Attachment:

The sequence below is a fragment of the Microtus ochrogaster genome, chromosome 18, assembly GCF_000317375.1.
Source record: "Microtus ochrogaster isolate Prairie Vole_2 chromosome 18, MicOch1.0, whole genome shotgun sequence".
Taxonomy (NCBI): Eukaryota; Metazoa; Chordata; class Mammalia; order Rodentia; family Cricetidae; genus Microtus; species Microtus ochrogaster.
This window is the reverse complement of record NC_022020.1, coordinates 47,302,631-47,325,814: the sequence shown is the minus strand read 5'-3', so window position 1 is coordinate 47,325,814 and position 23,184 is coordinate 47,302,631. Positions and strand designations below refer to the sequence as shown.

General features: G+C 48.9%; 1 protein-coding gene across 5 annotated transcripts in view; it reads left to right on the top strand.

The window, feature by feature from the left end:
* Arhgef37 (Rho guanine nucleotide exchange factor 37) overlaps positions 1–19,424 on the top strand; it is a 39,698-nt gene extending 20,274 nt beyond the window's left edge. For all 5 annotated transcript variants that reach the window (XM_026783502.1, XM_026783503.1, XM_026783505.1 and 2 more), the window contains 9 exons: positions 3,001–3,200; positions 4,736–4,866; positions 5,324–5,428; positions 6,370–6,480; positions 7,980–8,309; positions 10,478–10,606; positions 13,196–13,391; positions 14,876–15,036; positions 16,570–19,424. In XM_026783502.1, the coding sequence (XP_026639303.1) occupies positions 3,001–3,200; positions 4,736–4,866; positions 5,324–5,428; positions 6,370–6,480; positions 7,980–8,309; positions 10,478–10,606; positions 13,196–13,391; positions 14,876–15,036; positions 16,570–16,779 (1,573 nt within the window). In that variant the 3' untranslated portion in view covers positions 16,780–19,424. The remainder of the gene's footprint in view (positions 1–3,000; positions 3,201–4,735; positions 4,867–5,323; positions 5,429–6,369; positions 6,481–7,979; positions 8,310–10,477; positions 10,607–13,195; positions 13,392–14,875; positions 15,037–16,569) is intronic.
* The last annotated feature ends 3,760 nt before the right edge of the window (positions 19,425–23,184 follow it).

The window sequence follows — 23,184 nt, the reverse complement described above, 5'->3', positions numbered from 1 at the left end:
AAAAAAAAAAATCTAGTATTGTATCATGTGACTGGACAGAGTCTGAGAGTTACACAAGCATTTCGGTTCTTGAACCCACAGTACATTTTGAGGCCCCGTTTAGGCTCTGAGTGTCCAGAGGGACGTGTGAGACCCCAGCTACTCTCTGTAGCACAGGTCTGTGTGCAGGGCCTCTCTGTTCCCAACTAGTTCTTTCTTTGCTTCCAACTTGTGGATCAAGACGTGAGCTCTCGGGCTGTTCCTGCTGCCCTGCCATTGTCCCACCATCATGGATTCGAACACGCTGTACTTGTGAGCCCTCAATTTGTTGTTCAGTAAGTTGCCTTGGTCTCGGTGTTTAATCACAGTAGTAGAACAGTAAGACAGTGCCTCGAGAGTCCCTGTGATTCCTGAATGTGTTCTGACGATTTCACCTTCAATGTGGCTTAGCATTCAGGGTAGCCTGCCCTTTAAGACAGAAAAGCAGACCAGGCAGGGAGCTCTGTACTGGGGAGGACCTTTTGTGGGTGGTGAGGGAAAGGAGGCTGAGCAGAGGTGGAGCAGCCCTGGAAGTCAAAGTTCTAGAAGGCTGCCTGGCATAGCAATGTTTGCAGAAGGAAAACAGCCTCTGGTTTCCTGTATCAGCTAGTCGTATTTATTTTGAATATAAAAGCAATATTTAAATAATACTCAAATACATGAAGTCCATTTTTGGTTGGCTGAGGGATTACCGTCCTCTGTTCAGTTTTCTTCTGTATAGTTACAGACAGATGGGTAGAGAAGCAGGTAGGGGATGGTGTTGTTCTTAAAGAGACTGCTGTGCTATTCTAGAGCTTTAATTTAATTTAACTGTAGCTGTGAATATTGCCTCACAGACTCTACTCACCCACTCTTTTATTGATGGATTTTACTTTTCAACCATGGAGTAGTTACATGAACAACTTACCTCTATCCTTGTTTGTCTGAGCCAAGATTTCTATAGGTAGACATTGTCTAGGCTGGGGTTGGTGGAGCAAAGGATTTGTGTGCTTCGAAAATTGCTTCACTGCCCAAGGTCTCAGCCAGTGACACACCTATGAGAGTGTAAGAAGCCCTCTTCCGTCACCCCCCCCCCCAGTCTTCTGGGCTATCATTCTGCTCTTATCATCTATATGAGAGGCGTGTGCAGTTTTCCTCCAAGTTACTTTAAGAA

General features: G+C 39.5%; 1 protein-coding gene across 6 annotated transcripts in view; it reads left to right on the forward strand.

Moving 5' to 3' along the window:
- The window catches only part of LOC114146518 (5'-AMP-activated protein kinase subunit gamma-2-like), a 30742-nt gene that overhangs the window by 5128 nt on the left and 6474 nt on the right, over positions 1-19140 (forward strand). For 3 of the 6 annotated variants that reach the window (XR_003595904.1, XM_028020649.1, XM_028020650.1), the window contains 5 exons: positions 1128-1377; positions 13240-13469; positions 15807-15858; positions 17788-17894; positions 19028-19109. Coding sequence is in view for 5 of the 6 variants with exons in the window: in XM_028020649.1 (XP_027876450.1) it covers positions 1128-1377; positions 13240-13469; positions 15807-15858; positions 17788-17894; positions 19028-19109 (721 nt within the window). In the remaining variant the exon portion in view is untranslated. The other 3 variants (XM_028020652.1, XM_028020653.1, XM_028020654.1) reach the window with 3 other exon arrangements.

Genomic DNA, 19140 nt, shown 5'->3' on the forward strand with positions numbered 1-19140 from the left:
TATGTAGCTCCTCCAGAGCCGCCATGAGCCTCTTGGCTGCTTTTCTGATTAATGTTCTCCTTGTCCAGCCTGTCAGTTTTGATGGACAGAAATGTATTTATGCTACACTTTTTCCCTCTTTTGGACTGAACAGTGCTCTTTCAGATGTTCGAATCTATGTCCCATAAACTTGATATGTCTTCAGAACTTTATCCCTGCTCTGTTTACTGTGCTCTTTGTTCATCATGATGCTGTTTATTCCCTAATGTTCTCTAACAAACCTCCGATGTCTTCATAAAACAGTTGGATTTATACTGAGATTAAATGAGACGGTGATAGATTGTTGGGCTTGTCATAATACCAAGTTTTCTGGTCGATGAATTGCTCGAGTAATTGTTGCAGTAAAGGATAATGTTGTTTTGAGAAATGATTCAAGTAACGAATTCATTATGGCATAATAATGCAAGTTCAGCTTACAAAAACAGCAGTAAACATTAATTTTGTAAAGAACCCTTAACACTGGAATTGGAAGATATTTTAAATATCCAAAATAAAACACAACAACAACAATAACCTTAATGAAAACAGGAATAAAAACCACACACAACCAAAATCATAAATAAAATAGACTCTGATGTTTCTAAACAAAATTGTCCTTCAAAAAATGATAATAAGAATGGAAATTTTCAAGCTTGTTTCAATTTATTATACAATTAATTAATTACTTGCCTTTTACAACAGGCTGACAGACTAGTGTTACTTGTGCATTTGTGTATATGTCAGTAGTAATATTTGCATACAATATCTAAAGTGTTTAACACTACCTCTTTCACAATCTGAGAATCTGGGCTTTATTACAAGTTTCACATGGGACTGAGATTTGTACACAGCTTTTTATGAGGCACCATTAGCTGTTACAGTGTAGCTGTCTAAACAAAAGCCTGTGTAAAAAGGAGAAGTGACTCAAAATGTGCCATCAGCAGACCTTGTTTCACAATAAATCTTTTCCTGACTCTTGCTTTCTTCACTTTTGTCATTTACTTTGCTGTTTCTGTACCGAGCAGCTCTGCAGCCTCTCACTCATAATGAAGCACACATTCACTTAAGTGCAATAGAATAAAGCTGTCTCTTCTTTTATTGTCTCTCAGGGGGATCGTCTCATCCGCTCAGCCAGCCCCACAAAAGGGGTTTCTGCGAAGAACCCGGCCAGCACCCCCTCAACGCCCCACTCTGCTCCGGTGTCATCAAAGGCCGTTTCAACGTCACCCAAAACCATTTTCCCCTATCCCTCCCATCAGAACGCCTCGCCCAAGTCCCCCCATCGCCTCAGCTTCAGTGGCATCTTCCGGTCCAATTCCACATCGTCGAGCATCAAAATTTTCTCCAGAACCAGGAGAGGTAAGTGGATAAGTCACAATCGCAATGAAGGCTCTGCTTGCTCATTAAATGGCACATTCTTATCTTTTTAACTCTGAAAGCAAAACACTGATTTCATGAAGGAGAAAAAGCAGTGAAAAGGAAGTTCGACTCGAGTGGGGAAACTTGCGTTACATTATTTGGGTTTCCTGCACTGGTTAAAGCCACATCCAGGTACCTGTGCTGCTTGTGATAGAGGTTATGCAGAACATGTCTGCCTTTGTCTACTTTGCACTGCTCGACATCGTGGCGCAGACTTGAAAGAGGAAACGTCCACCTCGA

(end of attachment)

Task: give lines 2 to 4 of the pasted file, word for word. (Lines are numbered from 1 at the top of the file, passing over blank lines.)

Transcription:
Source record: "Microtus ochrogaster isolate Prairie Vole_2 chromosome 18, MicOch1.0, whole genome shotgun sequence".
Taxonomy (NCBI): Eukaryota; Metazoa; Chordata; class Mammalia; order Rodentia; family Cricetidae; genus Microtus; species Microtus ochrogaster.
This window is the reverse complement of record NC_022020.1, coordinates 47,302,631-47,325,814: the sequence shown is the minus strand read 5'-3', so window position 1 is coordinate 47,325,814 and position 23,184 is coordinate 47,302,631. Positions and strand designations below refer to the sequence as shown.